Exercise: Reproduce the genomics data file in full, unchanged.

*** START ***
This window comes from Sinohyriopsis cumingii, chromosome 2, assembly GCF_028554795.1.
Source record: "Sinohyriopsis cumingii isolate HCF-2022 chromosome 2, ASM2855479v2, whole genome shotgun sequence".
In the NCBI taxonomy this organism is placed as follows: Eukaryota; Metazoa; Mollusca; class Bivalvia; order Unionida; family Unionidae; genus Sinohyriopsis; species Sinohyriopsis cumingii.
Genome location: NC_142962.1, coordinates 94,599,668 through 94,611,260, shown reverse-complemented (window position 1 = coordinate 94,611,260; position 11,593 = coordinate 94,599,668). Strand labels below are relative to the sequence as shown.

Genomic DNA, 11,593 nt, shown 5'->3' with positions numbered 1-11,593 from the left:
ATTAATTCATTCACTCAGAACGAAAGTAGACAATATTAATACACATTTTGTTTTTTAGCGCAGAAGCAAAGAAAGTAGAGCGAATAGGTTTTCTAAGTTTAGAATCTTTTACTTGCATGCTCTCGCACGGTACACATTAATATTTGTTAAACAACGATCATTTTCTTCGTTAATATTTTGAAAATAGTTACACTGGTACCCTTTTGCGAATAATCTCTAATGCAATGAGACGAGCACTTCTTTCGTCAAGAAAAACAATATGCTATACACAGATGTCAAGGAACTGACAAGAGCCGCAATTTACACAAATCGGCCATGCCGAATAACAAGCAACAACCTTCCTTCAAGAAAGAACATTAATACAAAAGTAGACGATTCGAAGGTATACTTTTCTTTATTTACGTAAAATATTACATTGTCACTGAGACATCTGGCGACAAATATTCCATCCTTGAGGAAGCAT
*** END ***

This window comes from Sinohyriopsis cumingii, chromosome 2, assembly GCF_028554795.1.
Source record: "Sinohyriopsis cumingii isolate HCF-2022 chromosome 2, ASM2855479v2, whole genome shotgun sequence".
In the NCBI taxonomy this organism is placed as follows: Eukaryota; Metazoa; Mollusca; class Bivalvia; order Unionida; family Unionidae; genus Sinohyriopsis; species Sinohyriopsis cumingii.
Genome location: NC_142962.1, coordinates 94,599,668 through 94,611,260, shown reverse-complemented (window position 1 = coordinate 94,611,260; position 11,593 = coordinate 94,599,668). Strand labels below are relative to the sequence as shown.

Genomic DNA, 11,593 nt, shown 5'->3' with positions numbered 1-11,593 from the left:
ATTAATTCATTCACTCAGAACGAAAGTAGACAATATTAATACACATTTTGTTTTTTAGCGCAGAAGCAAAGAAAGTAGAGCGAATAGGTTTTCTAAGTTTAGAATCTTTTACTTGCATGCTCTCGCACGGTACACATTAATATTTGTTAAACAACGATCATTTTCTTCGTTAATATTTTGAAAATAGTTACACTGGTACCCTTTTGCGAATAATCTCTAATGCAATGAGACGAGCACTTCTTTCGTCAAGAAAAACAATATGCTATACACAGATGTCAAGGAACTGACAAGAGCCGCAATTTACACAAATCGGCCATGCCGAATAACAAGCAACAACCTTCCTTCAAGAAAGAACATTAATACAAAAGTAGACGATTCGAAGGTATACTTTTCTTTATTTACGTAAAATATTACATTGTCACTGAGACATCTGGCGACAAATATTCCATCCTTGAGGAAGCAT